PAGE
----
By Daniel Reynolds
Originally published on Advocate.com July 17 2012 3:00 AM ET
Although normally voters decide based on the first name on a ticket, sometimes choosing the right running mate can make or break an entire presidential campaign. Just ask John McCain.
Now that Mitt Romney is the presumed Republican nominee, his team is carefully vetting its short list of running mates to determine which political figure voters will most want to see paired with the former Massachusetts governor. Meanwhile, the American Civil Liberties Union has assembled a list of its own: possible running mates and their records on LGBT issues.
“Governor Romney’s pick might end up a heartbeat from the presidency, but they’ll be light years from civil liberties,” said Anthony D. Romero, executive director of the ACLU. “We hope Governor Romney flips his Etch-a-Sketch and picks someone who more strongly supports our constitutional values.”
Whoever is selected will debate Vice President Biden, who vocally supports marraige equality, in the fall.
We've added to the ACLU's research on the following pages. Check out the list.
Kelly Ayotte, U.S. senator from New Hampshire
- Although New Hampshire now permits same-sex marriage, Ayotte opposes it and supports repeal of the marriage equality law. A Republican repeal effort failed in the state earlier this year.
- She and Romney both support the Defense of Marriage Act. “I do not think we should overturn DOMA," Ayotte said during a 2010 debate, "because it’s absolutely for states to decide marriage."
- In the 2010 Christian Coalition survey, Ayotte indicated her support for a constitutional amendment banning same-sex marriage across the country. Romney also supports the amendment.
Chris Christie, governor of New Jersey
- In early 2012, Christie vetoed a bill that would legalize same-sex marriage, stipulating that the issue “should be left to the people of New Jersey to decide.” His call for a statewide referndum was decried by activists who said civil rights should never be put up to a majority vote.
- Although the governor opposes same-sex marriage, he has stressed that same-sex couples in a civil union, which are legal in his state, “deserve the very same rights and benefits enjoyed by married couples.” Romney no longer supports civil unions, although he once floated the idea as an alternative when his state was ordered by the courts to permit same-sex marriage.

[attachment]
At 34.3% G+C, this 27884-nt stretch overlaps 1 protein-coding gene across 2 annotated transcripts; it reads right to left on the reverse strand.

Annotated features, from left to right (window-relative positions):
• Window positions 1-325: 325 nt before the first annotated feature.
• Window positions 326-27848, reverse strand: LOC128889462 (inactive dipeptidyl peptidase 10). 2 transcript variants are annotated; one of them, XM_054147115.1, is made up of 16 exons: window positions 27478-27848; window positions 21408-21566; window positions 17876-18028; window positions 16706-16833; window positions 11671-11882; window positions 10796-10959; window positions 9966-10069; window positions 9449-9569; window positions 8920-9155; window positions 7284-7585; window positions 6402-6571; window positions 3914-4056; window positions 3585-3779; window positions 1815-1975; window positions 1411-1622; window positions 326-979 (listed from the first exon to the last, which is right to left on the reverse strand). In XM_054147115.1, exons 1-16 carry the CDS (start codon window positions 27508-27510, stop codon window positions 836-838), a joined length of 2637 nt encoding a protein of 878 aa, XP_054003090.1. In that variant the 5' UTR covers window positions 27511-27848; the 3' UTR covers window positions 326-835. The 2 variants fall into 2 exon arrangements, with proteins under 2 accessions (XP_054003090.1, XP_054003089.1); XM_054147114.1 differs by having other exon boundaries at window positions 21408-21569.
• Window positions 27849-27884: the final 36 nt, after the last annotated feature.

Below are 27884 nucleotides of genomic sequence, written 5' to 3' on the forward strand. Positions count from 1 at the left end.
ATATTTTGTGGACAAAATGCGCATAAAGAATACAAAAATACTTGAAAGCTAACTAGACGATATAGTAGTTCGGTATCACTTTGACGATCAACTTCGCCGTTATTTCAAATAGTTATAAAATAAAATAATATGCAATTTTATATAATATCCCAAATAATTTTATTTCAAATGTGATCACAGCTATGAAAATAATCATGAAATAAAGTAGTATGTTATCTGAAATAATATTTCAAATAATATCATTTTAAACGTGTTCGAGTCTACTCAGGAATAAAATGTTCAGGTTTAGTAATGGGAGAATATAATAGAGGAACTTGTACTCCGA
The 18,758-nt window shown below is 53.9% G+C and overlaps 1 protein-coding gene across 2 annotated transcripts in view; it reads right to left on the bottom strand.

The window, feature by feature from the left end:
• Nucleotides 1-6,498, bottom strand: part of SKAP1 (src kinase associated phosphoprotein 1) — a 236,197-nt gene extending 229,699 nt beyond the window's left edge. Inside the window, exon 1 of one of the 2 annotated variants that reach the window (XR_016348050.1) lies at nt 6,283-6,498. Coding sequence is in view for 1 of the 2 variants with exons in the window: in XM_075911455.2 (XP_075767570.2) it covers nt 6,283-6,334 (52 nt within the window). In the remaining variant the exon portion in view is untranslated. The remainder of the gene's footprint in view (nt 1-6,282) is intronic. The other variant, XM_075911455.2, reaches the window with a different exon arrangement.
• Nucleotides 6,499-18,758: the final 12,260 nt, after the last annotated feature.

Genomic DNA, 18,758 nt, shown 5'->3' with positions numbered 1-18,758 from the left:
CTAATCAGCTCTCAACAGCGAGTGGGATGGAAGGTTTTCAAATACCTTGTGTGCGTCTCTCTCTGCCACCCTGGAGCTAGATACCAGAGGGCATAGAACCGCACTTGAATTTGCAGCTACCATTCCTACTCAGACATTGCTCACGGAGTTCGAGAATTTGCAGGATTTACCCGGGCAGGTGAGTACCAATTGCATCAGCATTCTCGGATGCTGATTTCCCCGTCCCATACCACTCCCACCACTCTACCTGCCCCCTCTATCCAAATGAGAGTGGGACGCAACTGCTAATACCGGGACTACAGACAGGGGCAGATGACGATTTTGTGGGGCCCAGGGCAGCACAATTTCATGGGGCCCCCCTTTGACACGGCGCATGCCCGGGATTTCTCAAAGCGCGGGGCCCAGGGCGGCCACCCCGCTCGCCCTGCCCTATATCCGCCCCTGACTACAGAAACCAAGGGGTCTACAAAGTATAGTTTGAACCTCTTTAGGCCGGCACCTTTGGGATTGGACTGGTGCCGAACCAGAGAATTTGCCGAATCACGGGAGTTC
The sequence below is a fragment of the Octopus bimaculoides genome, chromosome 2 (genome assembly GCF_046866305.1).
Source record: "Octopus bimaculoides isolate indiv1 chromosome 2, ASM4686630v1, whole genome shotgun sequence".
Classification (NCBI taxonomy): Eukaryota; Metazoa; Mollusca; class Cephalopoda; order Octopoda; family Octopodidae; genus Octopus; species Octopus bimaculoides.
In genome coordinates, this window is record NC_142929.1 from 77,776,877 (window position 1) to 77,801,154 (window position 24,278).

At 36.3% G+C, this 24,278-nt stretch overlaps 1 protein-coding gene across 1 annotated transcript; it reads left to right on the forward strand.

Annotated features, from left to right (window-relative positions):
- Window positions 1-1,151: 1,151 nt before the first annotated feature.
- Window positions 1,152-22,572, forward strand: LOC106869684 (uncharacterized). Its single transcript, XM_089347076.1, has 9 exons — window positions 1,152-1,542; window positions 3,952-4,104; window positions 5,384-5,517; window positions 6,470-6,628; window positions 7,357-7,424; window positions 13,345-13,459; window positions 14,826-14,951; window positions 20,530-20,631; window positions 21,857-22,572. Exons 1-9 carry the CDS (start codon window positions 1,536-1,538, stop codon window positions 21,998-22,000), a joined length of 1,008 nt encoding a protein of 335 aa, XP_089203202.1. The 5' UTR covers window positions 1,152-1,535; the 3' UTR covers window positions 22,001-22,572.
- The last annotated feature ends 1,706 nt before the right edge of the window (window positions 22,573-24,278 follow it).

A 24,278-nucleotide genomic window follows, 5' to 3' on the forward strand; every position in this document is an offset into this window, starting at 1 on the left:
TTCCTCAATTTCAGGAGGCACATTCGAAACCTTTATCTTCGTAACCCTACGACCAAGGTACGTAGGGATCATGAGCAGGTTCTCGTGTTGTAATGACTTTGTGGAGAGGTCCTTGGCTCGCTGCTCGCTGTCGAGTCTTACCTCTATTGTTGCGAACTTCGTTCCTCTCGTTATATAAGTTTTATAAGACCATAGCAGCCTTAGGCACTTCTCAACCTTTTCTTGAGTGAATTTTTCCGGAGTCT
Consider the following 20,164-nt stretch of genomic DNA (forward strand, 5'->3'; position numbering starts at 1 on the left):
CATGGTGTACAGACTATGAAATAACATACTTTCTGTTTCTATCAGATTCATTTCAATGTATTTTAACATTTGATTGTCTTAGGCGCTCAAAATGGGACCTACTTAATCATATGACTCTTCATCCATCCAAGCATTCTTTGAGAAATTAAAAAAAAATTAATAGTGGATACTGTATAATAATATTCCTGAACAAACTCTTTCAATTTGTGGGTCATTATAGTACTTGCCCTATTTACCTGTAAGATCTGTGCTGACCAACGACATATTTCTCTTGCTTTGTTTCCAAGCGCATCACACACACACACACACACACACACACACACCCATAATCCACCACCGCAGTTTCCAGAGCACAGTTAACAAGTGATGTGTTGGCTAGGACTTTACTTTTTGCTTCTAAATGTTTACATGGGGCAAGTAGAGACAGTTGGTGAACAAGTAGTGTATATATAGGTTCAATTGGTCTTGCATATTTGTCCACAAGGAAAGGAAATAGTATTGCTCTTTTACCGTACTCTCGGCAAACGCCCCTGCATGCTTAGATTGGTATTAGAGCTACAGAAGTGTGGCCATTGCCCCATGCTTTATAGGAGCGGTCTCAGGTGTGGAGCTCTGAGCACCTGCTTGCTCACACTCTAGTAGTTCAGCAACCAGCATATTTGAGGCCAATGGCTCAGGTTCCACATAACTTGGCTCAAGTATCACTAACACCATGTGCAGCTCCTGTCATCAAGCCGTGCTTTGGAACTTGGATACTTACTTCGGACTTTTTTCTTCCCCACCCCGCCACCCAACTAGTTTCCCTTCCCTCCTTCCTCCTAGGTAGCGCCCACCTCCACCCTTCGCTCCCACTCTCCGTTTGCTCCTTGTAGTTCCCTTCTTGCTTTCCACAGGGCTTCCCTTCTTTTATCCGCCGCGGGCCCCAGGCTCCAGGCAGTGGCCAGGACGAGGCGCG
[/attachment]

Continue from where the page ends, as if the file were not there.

- Christie is widely praised for passing one the nation's most rigorous antibullying laws.
- When a teacher in his state made antigay comments on Facebook, he was quick to condemn her words as "disturbing" and called for an examination of her behavior in the classroom.
Nikki Haley, governor of South Carolina
- As a member of the South Carolina House of Representatives, Haley voted for a 2007 state constitutional amendment that defined marriage as a union between one man and one woman.
- In a 2010 interview, she reiterated, “Marriage is between one man and one woman.”
Bobby Jindal, governor of Louisiana
- As a member of the U.S. House of Representatives, Jindal voted to approve the failed Federal Marriage Amendment in 2006.
- In 2008 he refused to reissue an executive order that banned antigay discrimination by state agencies and contractors: "The reason for allowing the order to lapse is that I don't think it is necessary to create additional special categories or special rights." (Although Romney said in 1994 that he would vote to approve the Employment Non-Discrimination Act, he has since said it's unnecessary because it would “open a litigation floodgate and unfairly penalize employers at the hands of activist judges.”)
- Later that year Jindal formed the Louisiana Commission on Marriage and Family, which included representatives of organizations opposing marriage equality.
Susana Martinez, governor of New Mexico
- A Tea Party favorite, the New Mexico governor opposes same-sex marriage.
- In early 2012 her gay hairstylist made headlines by refusing service until she supported marriage equality. Her position remains unchanged.
Bob McDonnell, governor of Virginia